Hungry as the wolf
Hotly pursued for its firm, white flesh, the handsome sea bass is a canny–if greedy–quarry, discovers David Profumo
David Profumo profiles the sea bass
The european sea bass has the misfortune to be not only swashbucklingly handsome, but also a sought-after sporting quarry and one of the most highly prized fish for tables worldwide.
Dicentrarchus labrax is a predominantly marine member of the Perciformes, the largest order of vertebrates in the oceans. Its kissing cousins include the mighty groupers and the elegant North American ‘striper’, but the designation ‘bass’ can be misleading: Chilean sea bass, for instance, is just the rebranding name for Patagonian tooth-fish.
A phonetic corruption of the old word ‘barse’, denoting prickliness, sea bass are also unhelpfully known here as sea dace and king of the mullet. The 1990s animatronic wall plaque Big Mouth Billy Bass is but a distant scion of the clan.
There is something sloping and vulpine about the fish the French call loup de mer (wolf of the sea), with its slightly prognathous chin, huge mouth and dark eyes ringed in gold. When first taken from the water, its flanks are strikingly silver, with a pronounced lateral line (although smaller, ‘schoolie’ bass may be spotted). Dicentrarchus signifies the characteristic twin dorsal fins, the foremost one bristling with spines. Bass are very slow growing—a big specimen may be 20 years old and these larger ones tend to be lone wolves.
Widespread (and hotly pursued) throughout the Mediterranean, labrax is a seasonal migrant to British waters in late spring from its deep-sea breeding grounds, appearing along our south and west coasts, the english Channel and western Ireland. In high summer, shoals venture inshore, frequenting inlets and estuaries, even running upstream to feed.
A byword for voracity, mature adults eat sand eels, crustacea and sprats and will scavenge on offal and congregate around sewage outflows. In warm weather, they can be seen harrying schools of baitfish on the surface—a grand sight for anglers.
The sea wolf’s breeding habits are still mysterious, but the female (which only becomes sexually mature after 5–8 years) is an asynchronous spawner, distributing her million or so tiny eggs over a considerable range during several days. Unlike, say, salmonid alevins, the miniscule hatched larvae have no yolk sacs at birth, so need to embark at once on a planktiverous diet; their survival rate to maturity is just 1,000th of a percent.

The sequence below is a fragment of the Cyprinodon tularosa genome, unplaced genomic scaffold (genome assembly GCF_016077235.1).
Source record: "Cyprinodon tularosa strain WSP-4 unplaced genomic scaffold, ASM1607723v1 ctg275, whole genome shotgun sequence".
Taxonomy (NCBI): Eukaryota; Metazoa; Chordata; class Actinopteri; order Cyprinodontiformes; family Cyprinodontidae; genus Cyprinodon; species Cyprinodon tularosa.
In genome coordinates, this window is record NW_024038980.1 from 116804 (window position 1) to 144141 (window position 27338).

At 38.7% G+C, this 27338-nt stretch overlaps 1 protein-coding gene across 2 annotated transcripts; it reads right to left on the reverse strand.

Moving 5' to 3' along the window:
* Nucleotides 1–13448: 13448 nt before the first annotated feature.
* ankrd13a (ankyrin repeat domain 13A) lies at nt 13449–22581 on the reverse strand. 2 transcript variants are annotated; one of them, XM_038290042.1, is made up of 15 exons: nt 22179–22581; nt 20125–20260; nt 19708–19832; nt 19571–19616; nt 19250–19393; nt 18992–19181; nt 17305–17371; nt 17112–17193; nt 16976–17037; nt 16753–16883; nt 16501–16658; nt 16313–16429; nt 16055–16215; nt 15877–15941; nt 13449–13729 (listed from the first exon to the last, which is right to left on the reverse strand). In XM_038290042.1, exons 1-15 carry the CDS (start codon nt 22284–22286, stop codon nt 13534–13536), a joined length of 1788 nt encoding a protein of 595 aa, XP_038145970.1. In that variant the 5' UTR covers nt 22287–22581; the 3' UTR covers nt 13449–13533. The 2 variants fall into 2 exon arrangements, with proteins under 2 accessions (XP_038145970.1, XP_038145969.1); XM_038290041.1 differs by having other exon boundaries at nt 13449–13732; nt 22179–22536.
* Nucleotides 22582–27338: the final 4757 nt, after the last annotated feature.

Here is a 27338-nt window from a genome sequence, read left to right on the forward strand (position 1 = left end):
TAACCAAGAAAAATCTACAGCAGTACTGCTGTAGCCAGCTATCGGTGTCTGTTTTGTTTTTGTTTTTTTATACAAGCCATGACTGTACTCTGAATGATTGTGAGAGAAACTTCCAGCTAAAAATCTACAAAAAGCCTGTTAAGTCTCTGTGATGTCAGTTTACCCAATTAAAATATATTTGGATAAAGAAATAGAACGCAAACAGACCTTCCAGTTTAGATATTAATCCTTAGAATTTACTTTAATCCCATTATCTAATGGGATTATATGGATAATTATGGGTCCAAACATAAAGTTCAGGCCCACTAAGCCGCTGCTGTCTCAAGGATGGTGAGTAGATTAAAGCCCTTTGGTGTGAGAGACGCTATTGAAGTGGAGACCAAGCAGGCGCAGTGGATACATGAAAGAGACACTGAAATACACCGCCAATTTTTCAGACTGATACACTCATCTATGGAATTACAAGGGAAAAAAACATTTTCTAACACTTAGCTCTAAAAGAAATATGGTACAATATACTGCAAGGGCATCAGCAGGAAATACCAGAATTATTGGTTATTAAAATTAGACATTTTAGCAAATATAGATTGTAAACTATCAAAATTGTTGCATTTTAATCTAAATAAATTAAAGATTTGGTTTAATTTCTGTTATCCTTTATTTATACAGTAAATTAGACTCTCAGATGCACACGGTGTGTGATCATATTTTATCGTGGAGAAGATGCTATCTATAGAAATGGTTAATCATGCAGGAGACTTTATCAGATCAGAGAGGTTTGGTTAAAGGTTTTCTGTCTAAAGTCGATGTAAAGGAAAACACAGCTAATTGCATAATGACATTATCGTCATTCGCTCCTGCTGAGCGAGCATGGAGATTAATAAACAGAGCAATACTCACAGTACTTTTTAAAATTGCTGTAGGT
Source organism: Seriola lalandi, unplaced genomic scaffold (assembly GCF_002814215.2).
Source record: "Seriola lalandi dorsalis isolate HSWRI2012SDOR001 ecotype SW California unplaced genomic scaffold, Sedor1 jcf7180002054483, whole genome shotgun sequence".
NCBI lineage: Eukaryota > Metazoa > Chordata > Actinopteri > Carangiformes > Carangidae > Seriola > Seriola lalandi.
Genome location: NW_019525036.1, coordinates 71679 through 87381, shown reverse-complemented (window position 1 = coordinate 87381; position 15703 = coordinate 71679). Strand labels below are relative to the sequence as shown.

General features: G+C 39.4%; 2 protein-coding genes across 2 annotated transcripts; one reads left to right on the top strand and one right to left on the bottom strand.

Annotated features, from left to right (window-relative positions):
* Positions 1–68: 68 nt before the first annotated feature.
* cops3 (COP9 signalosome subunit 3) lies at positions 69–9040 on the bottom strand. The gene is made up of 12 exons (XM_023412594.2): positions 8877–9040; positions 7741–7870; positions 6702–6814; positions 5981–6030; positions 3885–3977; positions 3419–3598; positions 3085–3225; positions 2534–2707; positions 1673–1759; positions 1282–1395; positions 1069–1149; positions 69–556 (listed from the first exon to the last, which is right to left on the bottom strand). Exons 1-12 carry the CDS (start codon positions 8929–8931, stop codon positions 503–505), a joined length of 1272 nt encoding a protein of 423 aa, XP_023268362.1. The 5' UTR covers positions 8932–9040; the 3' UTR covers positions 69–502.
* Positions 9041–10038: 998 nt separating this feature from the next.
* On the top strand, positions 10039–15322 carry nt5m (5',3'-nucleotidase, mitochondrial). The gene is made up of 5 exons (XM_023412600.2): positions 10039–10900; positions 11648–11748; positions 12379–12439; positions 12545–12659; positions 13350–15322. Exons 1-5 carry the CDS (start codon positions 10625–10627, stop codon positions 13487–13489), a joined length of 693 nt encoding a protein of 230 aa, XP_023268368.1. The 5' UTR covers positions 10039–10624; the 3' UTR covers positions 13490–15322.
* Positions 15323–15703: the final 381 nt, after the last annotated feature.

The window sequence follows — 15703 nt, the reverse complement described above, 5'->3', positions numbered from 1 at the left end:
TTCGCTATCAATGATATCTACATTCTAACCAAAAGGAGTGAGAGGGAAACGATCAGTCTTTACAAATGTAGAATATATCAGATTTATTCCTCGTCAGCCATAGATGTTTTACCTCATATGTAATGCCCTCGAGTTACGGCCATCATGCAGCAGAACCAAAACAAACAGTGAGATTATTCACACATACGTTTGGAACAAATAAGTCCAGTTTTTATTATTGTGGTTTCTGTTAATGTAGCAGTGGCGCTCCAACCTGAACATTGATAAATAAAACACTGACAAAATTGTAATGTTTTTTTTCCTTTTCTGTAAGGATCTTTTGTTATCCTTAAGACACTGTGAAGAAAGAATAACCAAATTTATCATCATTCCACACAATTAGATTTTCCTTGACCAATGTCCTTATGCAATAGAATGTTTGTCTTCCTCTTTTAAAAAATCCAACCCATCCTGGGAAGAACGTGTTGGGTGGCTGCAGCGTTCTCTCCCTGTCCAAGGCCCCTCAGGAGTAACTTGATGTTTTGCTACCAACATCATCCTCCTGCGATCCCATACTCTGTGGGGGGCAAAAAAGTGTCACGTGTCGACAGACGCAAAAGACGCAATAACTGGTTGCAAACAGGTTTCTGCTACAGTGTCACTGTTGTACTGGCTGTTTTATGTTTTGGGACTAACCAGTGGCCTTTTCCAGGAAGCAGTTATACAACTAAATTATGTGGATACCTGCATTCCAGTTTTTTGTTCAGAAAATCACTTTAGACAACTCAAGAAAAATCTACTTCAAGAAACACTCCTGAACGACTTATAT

As stocks of wild bass have become drastically overfished—by seine nets and pair-
trawling—much research has gone into aquaculture for this lucrative market, although they do not thrive well in confinement. The fish is now widely farmed, but swanky restaurants don’t always specify that their spigola or branzino may be a pen-raised ‘fake’.
Since ancient times, labrax has been proverbially wily: Aristophanes dubbed it ‘wisest of all fish’ and Ovid described in detail its ingenuity in shedding a hook. In modern Greece, the expression ‘he has caught a sea bass’ (lavraki) still describes someone cleverly solving a problem.
Despite its greed, it can be a capricious target, especially those lunkers that lurk around harbour moorings; angling baits include gurnard belly, soleskin flies, mackerel last, rabbit entrails and lugworm, although the best attractant (according to the editor of the ‘Country Life Library of Sport’s’ 1904 Fishing
in Two Volumes) was ‘decayed skate’s liver’. British sportfishermen—who thrill to the surging fight of even smallish bass and have made a cult of their pursuit—are forbidden to kill any before July 1 and, thereafter, may only take one a day over 42cm (161⁄2in) in length. The present rod-caught record is nudging the magical 20lb mark.
Like many perciformes, labrax has a firm, delicate white flesh that features in the cuisine of numerous countries, from the Orient to the Mediterranean. Historically a dish for special occasions, especially in the rare, larger sizes, this ‘holiday fish’ is the piscine equivalent of a magnum of Champagne and comparably expensive. Recipes abound: roasted over fennel twigs, slathered in tarragon sauce or marinated Egyptian style as a samak kebab. Schoolies can be delicious fried ‘à la meuniere’.
Fish snobbery (or opsophagy) was especially rampant in Ancient Rome. The eccentric, possibly transgender emperor Heliogabulus was so fastidious that he extracted just the brains and milt from his lupus, and patrician epicures paid the fanciest prices for those caught in rivers, particularly between two bridges on the Tiber whose denizens tasted notably sweet (although given their propensity for sewers, the proximity of the Cloaca Maxima may have been a contributory factor).
Bass were believed to go blind in winter, when the stone in their head became too cold. By pre-medical association, a sovereign cure for specks on the cornea was compounded of frankincense, extract of lynx kidney, vulture’s gall, honey and the bile of a bass. ‘I Will Survive’, as Billy the Bass used to warble.